Somebody finally made a Mac emulator, well one for PowerPC Macs that is. They have been around since 1994, but until now, we could only emulate the older 68k-based Macs on PC.
It is called Pear (which I nominate worst pun of 2004) and you can find it here: http://pearpc.sourceforge.net/

So if you want to see OS X in its full glory, and see what you have been missing by using an x86 and running Windows, or even worse, linux... now you can! :)

Oh, and if you use the JIT-compiled version, you only get 1/40th of your CPU's performance in the emulated PowerPC, instead of the 1/500th for the non-JIT one.

So with my 1533 MHz PC, I will get a nice 38 MHz Mac, nice.
Posted on 2004-05-12 13:41:19 by Scali

Oh, and if you use the JIT-compiled version, you only get 1/40th of your CPU's performance in the emulated PowerPC, instead of the 1/500th for the non-JIT one.

So with my 1533 MHz PC, I will get a nice 38 MHz Mac, nice.
Sounds like they need ASM programmers. ;)
Posted on 2004-05-12 15:00:45 by bitRAKE
There are a lot of people that whant see the mac emulation :D (ok I, bro and a friend ;) ), this is nice

Have a nice day or night.
Posted on 2004-05-12 15:10:23 by rea

Sounds like they need ASM programmers. ;)

Or maybe the PowerPC chip has many addressing modes, decoding this addressing mode block, man crazy.
Posted on 2004-05-12 16:46:13 by x86asm
x86asm, just requires a good dispatcher. For example, table-less:
mov eax, OFFSET Routines

mov ah, [esi]
inc esi
jmp eax


ALIGN 256*256
Routines:
Routine_00:
retn

ALIGN 256
Routine_01:
retn
...
ALIGN 256
Routine_FF:
retn
I don't know anything about the PPC, but there is always a way. :)
Posted on 2004-05-12 16:55:15 by bitRAKE
Actually the PowerPC chip doesn't have many addressing modes at all, being a RISC design.
Only the ld/st instructions can access memory, and there are only a few addressing options. I believe only register, indexed and pre-increment are supported.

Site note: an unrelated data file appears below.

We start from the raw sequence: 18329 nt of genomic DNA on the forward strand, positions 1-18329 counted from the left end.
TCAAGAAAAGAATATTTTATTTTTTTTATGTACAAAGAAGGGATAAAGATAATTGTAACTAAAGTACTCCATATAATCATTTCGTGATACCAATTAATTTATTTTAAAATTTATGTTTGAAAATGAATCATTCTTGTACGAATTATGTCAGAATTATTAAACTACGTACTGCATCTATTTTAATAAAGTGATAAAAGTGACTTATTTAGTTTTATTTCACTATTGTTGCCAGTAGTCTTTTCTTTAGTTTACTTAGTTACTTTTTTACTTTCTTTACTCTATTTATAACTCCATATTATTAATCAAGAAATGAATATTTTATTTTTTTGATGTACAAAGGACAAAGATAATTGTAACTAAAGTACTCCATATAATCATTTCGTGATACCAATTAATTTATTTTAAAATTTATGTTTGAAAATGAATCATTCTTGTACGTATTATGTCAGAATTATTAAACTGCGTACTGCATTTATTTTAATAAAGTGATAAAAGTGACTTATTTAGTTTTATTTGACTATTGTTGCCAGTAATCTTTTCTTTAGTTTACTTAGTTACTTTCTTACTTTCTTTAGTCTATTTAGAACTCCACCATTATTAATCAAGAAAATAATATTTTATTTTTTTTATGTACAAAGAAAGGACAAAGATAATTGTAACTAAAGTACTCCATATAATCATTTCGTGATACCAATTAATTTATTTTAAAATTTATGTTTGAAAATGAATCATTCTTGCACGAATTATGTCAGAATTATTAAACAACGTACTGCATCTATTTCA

I've programmed asm on them years ago. Great architecture, but hell to emulate on x86, because the instructions are more powerful (some operations require 3 or 4 x86 ones), have 3 operands (separate destination) and there are 32 gp registers and 32 FPU registers.
Posted on 2004-05-12 17:26:39 by Scali
In that case their JIT method is probable the best way to go. Direct emulation should be better than 1/500th though.
Posted on 2004-05-12 17:47:22 by bitRAKE

In that case their JIT method is probable the best way to go. Direct emulation should be better than 1/500th though.

definitely, I am calling functions to read bytes in and write bytes out of/to RAM and my Z80 CPU emul can beat that (possibly because PowerPC CPU is more complex?, even tho being RISC).My emu is interpreter based, it would be nice to see how dynamic recompliers work.
Posted on 2004-05-12 22:26:15 by x86asm
I know that RISC is more faster than CISC , so what is an acceptable/average speed for a Mac ? Yes , emulating will not faster than a real Mac but whether it can acceptable ?
Posted on 2004-05-12 22:38:45 by dreamweaver
JIT is always the best way to go. And personally I don't really care how fast their interpreter is, since the JIT is faster anyway. But the JIT is not very good either, I think. If you look at VirtualPC (x86 emulator on Mac), it gets much better results. Same for the 68k JIT in WinUAE.

As for what an acceptable speed is for a Mac, that depends on the user, the programs he runs, and the standards he has for performance. But if you only get 1/40th of the native speed, I guess it's just too slow to be useful at all.
But this is just the first version, the project is brand new. They should be able to improve lots, let's hope that they do (help them if you like). With a decent JIT it would not be unthinkable that they will eventually get 1/5th performance, or better. Then it should get interesting.
Posted on 2004-05-12 23:32:16 by Scali

Oh, and if you use the JIT-compiled version, you only get 1/40th of your CPU's performance in the emulated PowerPC, instead of the 1/500th for the non-JIT one.

So with my 1533 MHz PC, I will get a nice 38 MHz Mac, nice.


So, to get a 100 MHz Mac, you need a PC of 4 GHz which is not available yet. :)
Posted on 2004-05-13 05:07:40 by Vortex
4GHz is available - if you got liquid nitrogen ;)
And there's 3.4GHz P4's anyway, and MHz isn't everything anyway...
Posted on 2004-05-13 06:20:13 by f0dder
f0dder,

I would prefer solid carbondioxide instead of liquid nitrogen. :)

Do your remember for the scene in Terminator II - The judgement day , T1000 breaking into pieces after a liquid nitrogen bath? :)
Posted on 2004-05-13 12:50:21 by Vortex